On June 22nd, the U.S. Commerce Department Bureau of Industry and Security (BIS) promulgated its final version of the revision of enforcement guidelines (effective July 22, 2016). BIS proposed its initial revisions in December 2015. Concerns regarding the proposed revisions included the proposed base penalty amounts, mitigation factors, related violations, warning letters, and the treatment of Voluntary Self Disclosures (VSD). BIS received comments from 11 submitters and resolved most of the concerns in the final version.

The good news is that VSDs continue to be a key tool in an exporter’s arsenal to significantly mitigate its risk for export penalties.

Initially, commenters were concerned that the proposed revision fixed the base penalty amount for egregious cases resulting from a VSD to one-half the statutory maximum. The BIS Office of Export Enforcement (OEE) agreed that the “formula stated in the proposed rule may have been too rigid” and revised the proposed rule to “a range of up to one-half the statutory maximum.” Commenters likewise objected to the initial proposed revision for egregious cases not resulting from a VSD. The OEE again agreed to revise the final rule to a range just near the statutory maximum, rather than the initial rule, which set the applicable statutory maximum as the base penalty.

The final rule also revises the sections on Mitigating Factors. Based on comments received, the OEE revised Mitigating Factor G to include the question:

Has the Respondent previously made substantial voluntary efforts to provide information (such as providing tips that led to enforcement actions against other parties) to federal law enforcement authorities in support of the enforcement of U.S. export control regulations?

This particular mitigating factor while fairly unsettling memorializes a long standing strategy of pointing the finger at other potential parties to help the disclosing party shift some or most of the blame.

OEE also revised Mitigating Factor H to include a practical question: “Would the export have qualified for a license exception?” If so, the thinking is that there is less harm from the underlying violation.

Another concern from commenters was BIS’s treatment of cases involving multiple violations. The proposed revisions deleted language that distinguishes whether multiple violations “stem from the same underlying error or omission”, thus violations that would currently be viewed as “related” would have been considered “unrelated”. BIS agreed to the concerns and revised the final rules to state: “OEE will consider whether the violations stemmed from the same underlying error or omission, and whether they resulted in distinguished or separate harm.”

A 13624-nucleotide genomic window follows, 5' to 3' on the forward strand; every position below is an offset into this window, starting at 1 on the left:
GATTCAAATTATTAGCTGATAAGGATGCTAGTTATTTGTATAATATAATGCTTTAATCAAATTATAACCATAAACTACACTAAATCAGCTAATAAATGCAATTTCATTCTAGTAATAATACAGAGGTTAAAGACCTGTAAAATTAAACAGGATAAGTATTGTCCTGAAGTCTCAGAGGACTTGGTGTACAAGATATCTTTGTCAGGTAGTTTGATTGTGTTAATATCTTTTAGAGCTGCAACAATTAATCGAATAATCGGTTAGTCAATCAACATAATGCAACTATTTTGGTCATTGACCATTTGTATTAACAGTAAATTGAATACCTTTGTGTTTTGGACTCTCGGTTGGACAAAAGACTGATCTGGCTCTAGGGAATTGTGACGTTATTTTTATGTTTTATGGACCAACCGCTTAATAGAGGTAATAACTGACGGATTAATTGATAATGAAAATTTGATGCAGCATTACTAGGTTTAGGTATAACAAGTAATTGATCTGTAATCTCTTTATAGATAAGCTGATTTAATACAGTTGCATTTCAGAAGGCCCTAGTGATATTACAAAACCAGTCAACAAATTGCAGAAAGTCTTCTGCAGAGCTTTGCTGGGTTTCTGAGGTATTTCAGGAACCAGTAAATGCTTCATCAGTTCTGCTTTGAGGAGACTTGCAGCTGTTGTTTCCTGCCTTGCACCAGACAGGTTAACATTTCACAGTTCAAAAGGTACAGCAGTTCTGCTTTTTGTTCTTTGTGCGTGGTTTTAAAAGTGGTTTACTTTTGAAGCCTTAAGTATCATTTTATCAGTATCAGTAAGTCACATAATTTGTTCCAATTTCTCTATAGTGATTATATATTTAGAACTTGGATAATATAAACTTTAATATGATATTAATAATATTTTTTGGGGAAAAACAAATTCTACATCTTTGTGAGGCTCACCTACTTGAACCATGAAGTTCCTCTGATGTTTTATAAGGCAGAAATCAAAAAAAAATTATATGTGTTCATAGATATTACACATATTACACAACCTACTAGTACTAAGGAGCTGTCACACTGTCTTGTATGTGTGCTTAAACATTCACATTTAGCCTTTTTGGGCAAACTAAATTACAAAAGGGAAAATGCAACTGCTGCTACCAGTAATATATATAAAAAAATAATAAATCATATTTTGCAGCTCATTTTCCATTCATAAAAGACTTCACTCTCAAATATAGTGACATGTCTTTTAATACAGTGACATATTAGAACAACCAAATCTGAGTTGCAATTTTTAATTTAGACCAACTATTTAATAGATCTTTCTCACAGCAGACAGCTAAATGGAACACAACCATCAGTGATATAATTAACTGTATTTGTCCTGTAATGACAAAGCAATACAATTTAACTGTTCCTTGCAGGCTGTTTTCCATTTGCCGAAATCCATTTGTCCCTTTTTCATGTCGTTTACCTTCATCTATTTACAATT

An additional concern regarded the proposed changes to the issuance of warning letters. The proposed revisions would have allowed for the issuance of a warning letter if “OEE determines that a violation may have occurred.” Commenters felt that this could have resulted in the issuance of a letter where no violation had occurred. This caused concern because the proposed revisions also allowed for up to a 25% reduction in penalties for a first violation. Receipt of a warning letter would have precluded a violation from being considered a “first violation”. In the final rule, the OEE clarified that it “would not issue a warning letter based on its conclusion that a violation did not occur” and revised the first offense mitigation “to be determined without regard to the prior issuance of warning letters.”

Finally, the proposed rules would have imposed a 75% limitation on mitigation of non-egregious cases based on a VSD submission, and a VSD submission would only affect the civil penalty base amount. This caused anxiety as currently the submission of VSDs for non-egregious cases often results in the complete avoidance of civil penalties. Commenters voiced their worry that this would significantly reduce “the incentive for voluntary disclosure.” BIS agreed and revised the final rule to clarify that it intends to continue its practice of a “very low percentage of VSDs” resulting in civil monetary penalties. BIS further clarified that the rule would formalize standing OEE practice of assigning 50% mitigation for “the submission and completion of VSDs that meet the requirement of § 764.5” and that the “proposed rule would remove the discretion to assign anything less,” thus further incentivizing VSD submission. The final rule retains the 75% limitation on mitigation for egregious cases based on a VSD.

BIS considered commenters concerns seriously and incorporated many of the suggested revisions into the final rules. However, in a few instances, BIS concluded that the comments did not merit revision of the proposed rule. Importantly, a high degree of cooperation is still required for BIS to consider cooperation a mitigating factor. Companies are encouraged to review the final version of the Guidance on Charging and Penalty Determinations in Settlement of Administrative Enforcement Cases.